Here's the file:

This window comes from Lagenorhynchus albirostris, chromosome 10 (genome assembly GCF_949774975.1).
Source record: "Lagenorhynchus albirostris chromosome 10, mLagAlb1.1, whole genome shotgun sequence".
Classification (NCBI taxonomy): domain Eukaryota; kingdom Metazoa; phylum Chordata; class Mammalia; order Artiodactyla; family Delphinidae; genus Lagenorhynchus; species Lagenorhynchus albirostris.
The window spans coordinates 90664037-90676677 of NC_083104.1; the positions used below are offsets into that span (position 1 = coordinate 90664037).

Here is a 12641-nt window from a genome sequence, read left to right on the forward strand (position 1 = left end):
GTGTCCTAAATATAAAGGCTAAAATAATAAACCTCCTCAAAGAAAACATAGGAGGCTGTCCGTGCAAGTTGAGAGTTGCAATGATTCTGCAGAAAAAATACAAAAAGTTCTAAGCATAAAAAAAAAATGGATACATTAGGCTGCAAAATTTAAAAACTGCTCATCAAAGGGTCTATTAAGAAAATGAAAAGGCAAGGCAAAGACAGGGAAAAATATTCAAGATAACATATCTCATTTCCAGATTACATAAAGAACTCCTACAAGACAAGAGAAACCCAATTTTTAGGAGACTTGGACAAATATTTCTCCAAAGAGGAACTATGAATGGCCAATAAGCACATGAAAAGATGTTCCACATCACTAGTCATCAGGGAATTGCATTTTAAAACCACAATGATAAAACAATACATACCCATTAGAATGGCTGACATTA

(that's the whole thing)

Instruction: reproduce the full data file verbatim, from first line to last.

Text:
This window comes from Lagenorhynchus albirostris, chromosome 10 (genome assembly GCF_949774975.1).
Source record: "Lagenorhynchus albirostris chromosome 10, mLagAlb1.1, whole genome shotgun sequence".
Classification (NCBI taxonomy): domain Eukaryota; kingdom Metazoa; phylum Chordata; class Mammalia; order Artiodactyla; family Delphinidae; genus Lagenorhynchus; species Lagenorhynchus albirostris.
The window spans coordinates 90664037-90676677 of NC_083104.1; the positions used below are offsets into that span (position 1 = coordinate 90664037).

Here is a 12641-nt window from a genome sequence, read left to right on the forward strand (position 1 = left end):
GTGTCCTAAATATAAAGGCTAAAATAATAAACCTCCTCAAAGAAAACATAGGAGGCTGTCCGTGCAAGTTGAGAGTTGCAATGATTCTGCAGAAAAAATACAAAAAGTTCTAAGCATAAAAAAAAAATGGATACATTAGGCTGCAAAATTTAAAAACTGCTCATCAAAGGGTCTATTAAGAAAATGAAAAGGCAAGGCAAAGACAGGGAAAAATATTCAAGATAACATATCTCATTTCCAGATTACATAAAGAACTCCTACAAGACAAGAGAAACCCAATTTTTAGGAGACTTGGACAAATATTTCTCCAAAGAGGAACTATGAATGGCCAATAAGCACATGAAAAGATGTTCCACATCACTAGTCATCAGGGAATTGCATTTTAAAACCACAATGATAAAACAATACATACCCATTAGAATGGCTGACATTA